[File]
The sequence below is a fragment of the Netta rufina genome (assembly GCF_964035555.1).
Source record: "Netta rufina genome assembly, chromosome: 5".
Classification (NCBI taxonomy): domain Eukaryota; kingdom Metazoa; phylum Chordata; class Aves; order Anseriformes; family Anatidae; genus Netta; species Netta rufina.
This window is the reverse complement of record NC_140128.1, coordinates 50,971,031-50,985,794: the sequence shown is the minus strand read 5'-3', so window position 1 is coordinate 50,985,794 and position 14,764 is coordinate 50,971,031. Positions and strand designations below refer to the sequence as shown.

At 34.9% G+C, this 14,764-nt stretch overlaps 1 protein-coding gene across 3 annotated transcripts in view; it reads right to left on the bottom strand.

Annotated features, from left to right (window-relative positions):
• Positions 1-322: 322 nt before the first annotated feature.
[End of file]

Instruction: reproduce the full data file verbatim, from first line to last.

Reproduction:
The sequence below is a fragment of the Netta rufina genome (assembly GCF_964035555.1).
Source record: "Netta rufina genome assembly, chromosome: 5".
Classification (NCBI taxonomy): domain Eukaryota; kingdom Metazoa; phylum Chordata; class Aves; order Anseriformes; family Anatidae; genus Netta; species Netta rufina.
This window is the reverse complement of record NC_140128.1, coordinates 50,971,031-50,985,794: the sequence shown is the minus strand read 5'-3', so window position 1 is coordinate 50,985,794 and position 14,764 is coordinate 50,971,031. Positions and strand designations below refer to the sequence as shown.

At 34.9% G+C, this 14,764-nt stretch overlaps 1 protein-coding gene across 3 annotated transcripts in view; it reads right to left on the bottom strand.

Annotated features, from left to right (window-relative positions):
• Positions 1-322: 322 nt before the first annotated feature.